ProtonMail is a popular, secure email client that can send encrypted emails to your Outlook inbox. Perhaps you were sent an encrypted email with ProtonMail, and you’d like to read it.
These instructions apply whether you’re using Outlook on desktop or Outlook on the web.
1. Launch the Outlook app or open a web browser, then navigate to Outlook.com and log in to your Outlook or Microsoft account.
2. Now, find and click on the ProtonMail encrypted email. Inside the email, click on the View Secure Message button. By doing so, your web browser will open a new tab, and you’ll get to a ProtonMail message decrypting page.
3. In your web browser, you’ll see a form in a ProtonMail environment. Type in the password that the sender has set up for the encrypted email and click the DECRYPT button.
4. If decryption is successful, you’ll stay in a ProtonMail environment that lets you read the encrypted email content in your web browser.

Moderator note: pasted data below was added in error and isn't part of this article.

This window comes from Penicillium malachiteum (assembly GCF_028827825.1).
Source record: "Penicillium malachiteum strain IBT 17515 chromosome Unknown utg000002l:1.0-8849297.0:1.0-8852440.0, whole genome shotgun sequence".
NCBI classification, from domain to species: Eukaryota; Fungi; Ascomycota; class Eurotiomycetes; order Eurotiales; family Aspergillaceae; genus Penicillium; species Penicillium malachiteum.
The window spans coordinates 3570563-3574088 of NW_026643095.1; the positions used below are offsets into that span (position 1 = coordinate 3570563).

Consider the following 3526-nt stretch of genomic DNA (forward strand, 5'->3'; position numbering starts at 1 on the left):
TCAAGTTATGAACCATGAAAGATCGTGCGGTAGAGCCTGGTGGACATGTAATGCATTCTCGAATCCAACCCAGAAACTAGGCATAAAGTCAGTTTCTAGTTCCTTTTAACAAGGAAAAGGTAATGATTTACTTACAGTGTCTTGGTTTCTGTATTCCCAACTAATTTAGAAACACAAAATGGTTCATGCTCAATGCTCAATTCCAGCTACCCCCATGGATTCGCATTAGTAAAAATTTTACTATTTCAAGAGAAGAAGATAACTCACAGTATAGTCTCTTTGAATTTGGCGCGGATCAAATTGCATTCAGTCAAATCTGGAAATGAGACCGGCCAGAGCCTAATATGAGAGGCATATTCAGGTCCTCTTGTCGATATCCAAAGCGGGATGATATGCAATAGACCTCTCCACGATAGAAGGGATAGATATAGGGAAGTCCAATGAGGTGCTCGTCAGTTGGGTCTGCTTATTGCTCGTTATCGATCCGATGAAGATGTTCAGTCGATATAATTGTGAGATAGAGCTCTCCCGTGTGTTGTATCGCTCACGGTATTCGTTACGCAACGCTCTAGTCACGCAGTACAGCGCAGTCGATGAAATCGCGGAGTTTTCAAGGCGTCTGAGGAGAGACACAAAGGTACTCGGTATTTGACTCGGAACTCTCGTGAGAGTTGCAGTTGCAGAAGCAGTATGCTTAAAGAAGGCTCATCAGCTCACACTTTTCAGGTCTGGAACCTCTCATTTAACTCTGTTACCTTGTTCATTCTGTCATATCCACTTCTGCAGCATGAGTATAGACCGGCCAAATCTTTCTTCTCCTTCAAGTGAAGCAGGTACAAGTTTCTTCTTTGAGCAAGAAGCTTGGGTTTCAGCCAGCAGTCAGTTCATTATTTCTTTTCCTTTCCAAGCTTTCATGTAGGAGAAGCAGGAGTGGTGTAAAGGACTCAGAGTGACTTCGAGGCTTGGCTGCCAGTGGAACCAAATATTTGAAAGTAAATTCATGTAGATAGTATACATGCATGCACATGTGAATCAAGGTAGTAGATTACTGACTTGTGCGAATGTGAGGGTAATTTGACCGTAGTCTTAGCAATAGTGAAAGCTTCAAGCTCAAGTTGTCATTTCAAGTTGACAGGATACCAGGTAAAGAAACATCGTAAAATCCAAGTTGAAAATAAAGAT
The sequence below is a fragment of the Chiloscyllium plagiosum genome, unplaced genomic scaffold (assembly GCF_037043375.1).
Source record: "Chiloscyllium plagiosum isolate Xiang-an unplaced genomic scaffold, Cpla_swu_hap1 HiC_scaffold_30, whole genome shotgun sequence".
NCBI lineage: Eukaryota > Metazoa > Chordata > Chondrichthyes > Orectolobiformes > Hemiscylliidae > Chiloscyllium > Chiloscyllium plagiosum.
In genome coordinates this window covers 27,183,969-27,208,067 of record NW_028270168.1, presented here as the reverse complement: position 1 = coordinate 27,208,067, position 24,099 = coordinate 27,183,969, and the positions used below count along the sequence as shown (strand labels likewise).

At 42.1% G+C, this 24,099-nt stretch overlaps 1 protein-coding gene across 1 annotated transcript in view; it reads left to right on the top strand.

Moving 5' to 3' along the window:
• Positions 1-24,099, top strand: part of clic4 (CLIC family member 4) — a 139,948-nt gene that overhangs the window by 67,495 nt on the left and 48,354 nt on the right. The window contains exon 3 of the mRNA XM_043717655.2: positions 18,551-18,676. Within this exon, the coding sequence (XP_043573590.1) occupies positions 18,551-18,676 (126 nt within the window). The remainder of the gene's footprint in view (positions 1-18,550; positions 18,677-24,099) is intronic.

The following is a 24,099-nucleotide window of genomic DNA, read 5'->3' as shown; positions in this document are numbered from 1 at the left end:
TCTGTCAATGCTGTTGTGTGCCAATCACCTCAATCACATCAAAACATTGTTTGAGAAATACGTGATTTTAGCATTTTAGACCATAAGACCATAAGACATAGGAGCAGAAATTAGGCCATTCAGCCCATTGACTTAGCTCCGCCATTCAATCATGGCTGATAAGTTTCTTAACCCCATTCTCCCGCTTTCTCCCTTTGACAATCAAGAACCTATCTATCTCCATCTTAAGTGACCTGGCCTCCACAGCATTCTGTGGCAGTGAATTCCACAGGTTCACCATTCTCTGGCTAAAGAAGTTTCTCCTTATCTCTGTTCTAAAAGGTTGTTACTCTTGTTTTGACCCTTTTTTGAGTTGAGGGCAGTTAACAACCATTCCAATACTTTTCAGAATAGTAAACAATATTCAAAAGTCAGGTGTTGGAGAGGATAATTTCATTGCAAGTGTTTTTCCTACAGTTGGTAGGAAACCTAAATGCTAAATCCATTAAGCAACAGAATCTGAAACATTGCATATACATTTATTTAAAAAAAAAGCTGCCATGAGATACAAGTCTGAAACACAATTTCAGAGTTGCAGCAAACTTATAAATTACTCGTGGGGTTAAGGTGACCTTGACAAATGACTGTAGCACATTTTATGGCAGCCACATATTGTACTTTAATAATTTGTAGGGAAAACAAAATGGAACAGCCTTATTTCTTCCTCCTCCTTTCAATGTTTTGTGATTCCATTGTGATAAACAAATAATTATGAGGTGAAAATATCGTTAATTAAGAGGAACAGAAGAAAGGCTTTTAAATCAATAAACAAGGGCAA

Your access to the email content is only temporary. You’ll go through the same process the next time you open the email.
In this article, you’ve learned to send secure emails with Outlook and Office 365 and work decrypt emails from other email providers. You should now have the know-how to send and receive emails to keep your sensitive emails secure.
What email providers do you prefer for email encryption?
More from Adam The Automator & Friends
Find out how many of your Active Directory users are using leaked passwords by running a free read-only scan with Specops Password Auditor.
Do more with PowerShell and transform your Code to Self Service with au2mator Self Service Portal
Why not write on a platform with an existing audience and share your knowledge with the world?